A Word about Sealants on Children’s Molars

Sealants on children’s molars protect them from decay. Probably the most difficult part of the mouth to brush and floss is the back of the mouth where the molars are located. Brushing molars can be particularly difficult for children. Further, due to the irregular shape and the roughness of these teeth, they often becomedentist-428646 640 a breeding ground for food, bacteria and cavities. Sealants on children’s molars have become very popular as a way to protect these teeth from food, acid, and bacteria.

Sealants have been described as a “raincoat” for molars. A sealant is a thin, protective coating that attaches itself to the surfaces (particularly the chewing surfaces) of the molars. Sealants are made of dental materials or from plastic. Some sealants are clear and allow your dentist to monitor them for any development of decay. They are also used regularly to protect teeth showing the beginning of decay in an effort to stop the decay from becoming a cavity.

Why Consider Sealants?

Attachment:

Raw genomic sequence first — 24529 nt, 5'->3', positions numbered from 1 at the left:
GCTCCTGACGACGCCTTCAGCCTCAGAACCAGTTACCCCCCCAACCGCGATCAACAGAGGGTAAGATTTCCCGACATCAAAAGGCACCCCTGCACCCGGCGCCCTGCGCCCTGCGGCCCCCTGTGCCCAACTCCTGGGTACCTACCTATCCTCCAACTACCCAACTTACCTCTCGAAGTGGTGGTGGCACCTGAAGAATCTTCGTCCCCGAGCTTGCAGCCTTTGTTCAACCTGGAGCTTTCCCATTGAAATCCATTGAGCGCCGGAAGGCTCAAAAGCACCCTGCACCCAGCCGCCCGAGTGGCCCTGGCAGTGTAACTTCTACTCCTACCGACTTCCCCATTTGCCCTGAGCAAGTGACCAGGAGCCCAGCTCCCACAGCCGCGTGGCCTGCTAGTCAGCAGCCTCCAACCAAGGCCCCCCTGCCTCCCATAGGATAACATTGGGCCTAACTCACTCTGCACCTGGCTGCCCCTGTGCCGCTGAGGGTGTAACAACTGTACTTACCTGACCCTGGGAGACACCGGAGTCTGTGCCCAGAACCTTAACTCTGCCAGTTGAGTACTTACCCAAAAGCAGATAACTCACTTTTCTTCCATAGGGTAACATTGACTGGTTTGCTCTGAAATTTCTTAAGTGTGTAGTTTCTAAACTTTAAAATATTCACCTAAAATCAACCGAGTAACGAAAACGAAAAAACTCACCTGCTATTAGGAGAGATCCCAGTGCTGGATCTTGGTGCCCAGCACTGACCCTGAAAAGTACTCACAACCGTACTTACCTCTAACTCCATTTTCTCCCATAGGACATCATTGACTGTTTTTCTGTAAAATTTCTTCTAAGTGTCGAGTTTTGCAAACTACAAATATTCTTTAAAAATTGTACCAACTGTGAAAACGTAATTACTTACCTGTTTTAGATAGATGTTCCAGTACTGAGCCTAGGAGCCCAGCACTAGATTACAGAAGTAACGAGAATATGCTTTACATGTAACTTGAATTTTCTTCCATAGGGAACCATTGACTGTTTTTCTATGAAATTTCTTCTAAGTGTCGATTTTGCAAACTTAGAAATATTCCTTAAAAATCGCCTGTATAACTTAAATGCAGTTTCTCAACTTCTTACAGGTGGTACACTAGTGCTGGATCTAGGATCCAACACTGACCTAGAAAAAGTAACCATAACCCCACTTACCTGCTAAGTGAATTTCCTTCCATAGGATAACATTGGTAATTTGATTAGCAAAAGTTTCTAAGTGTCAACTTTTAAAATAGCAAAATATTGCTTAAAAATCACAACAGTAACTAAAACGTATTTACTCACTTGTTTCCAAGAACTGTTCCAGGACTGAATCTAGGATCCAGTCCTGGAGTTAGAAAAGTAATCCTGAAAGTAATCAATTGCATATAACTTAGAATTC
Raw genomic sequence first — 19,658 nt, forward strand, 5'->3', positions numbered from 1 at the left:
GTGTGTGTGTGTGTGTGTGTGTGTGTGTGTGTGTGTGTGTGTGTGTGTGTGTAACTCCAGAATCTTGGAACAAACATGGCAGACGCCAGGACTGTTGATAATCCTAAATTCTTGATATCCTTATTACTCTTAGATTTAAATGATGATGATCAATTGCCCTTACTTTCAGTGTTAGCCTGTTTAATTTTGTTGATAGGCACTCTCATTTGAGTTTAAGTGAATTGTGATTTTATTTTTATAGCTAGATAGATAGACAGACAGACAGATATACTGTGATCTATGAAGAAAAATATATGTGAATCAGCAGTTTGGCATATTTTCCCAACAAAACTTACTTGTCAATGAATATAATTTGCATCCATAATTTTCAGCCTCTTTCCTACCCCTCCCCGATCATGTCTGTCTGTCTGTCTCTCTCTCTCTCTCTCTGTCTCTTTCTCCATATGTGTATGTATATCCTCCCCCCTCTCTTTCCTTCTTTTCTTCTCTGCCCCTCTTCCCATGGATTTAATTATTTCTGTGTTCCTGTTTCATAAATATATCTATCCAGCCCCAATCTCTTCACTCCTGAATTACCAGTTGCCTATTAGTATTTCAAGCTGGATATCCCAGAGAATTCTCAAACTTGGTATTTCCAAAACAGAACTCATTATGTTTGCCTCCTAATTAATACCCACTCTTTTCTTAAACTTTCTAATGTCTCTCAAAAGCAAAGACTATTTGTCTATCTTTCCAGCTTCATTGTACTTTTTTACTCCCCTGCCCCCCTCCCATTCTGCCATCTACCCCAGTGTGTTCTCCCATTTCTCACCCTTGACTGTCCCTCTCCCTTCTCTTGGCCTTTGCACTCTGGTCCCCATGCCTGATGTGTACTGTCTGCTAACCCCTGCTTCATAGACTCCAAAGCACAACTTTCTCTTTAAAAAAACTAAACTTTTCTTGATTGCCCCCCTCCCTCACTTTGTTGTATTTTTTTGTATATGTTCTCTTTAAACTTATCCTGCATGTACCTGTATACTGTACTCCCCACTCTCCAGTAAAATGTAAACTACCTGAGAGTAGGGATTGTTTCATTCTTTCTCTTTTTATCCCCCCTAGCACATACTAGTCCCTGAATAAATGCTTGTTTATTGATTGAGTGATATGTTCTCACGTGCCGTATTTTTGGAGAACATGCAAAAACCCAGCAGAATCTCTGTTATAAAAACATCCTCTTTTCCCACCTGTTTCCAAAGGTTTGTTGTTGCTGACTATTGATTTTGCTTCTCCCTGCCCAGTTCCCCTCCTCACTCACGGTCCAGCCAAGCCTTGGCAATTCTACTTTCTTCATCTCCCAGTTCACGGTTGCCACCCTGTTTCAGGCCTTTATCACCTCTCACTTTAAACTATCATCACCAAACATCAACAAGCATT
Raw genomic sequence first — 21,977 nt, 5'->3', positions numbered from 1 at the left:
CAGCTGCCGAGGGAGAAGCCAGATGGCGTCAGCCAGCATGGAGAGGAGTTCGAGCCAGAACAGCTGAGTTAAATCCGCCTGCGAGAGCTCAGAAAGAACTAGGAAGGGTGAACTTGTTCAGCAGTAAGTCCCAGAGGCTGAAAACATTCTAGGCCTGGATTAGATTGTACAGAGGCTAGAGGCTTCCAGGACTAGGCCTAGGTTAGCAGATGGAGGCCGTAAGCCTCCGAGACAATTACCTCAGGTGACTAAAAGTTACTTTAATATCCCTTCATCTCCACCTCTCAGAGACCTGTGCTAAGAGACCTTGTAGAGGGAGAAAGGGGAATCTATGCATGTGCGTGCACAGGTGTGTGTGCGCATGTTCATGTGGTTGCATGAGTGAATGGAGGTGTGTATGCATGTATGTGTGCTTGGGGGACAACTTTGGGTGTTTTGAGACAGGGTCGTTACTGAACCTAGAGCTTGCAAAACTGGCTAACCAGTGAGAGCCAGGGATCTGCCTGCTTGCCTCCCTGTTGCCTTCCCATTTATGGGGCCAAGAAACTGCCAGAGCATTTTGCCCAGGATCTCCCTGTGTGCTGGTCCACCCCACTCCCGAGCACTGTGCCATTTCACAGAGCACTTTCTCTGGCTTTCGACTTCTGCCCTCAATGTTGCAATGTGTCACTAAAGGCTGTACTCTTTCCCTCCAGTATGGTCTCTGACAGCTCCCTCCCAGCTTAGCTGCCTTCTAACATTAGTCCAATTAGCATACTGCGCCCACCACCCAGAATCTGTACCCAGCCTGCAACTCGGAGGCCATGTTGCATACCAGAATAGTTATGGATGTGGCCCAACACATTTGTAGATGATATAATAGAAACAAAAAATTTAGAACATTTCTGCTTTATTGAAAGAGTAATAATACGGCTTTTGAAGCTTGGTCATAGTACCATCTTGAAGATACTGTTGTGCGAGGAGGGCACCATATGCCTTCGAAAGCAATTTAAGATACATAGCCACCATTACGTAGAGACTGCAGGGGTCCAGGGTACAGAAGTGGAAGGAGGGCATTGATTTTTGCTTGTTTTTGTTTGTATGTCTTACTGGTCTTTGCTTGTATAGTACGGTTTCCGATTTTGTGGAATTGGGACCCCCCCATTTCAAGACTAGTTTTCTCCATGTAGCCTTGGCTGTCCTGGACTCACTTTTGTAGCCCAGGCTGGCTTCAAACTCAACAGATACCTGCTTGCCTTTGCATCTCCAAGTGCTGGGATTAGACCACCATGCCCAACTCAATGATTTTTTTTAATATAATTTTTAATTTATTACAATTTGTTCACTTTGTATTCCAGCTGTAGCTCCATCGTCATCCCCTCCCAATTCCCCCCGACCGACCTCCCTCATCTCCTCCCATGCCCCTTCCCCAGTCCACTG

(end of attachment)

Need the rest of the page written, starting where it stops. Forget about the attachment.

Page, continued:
Sealants reduce the risk of decay in molars by almost 80 percent.

In a 2016 report from the Centers for Disease Control (CDC) the agency endorsed the use of sealants for children of school age. The report indicated, however, that only about 43 percent of children between the ages of 6 and 11 actually have sealants on their molars. Specifically, the report said, “school-age children without sealants have almost three times more cavities than children with sealants.” Most dentists recommend that a child’s molars be sealed as they come in (age 6 for first molars; age 12 for second molars). Sealants can also be used for teens and adults.

Application

The application of sealants is a simple and painless process that your dentist can perform in the office. After cleaning the teeth and drying the molars, a gel is applied to the surface of the teeth. This gel contains an acidic compound that makes the tooth surface rough. This makes it easier for the sealant to adhere to the tooth. After mere seconds, your dentist will rinse off the gel and dry the tooth again. The sealant is then applied to the tooth, and a blue light is used to harden the sealant.

Unless a patient is allergic to something in the materials used, there are no side effects of applying sealants. These sealants contain a very small amount of BPA, but not enough to cause any harm. They contain less BPA than a receipt, cosmetics, or dust. Sealants typically last several years, and then need to be replaced.

Some dental insurance covers the cost of sealants; some does not. You might want to check with your insurance provider before your dental appointment so you can have an informed conversation with your dentist.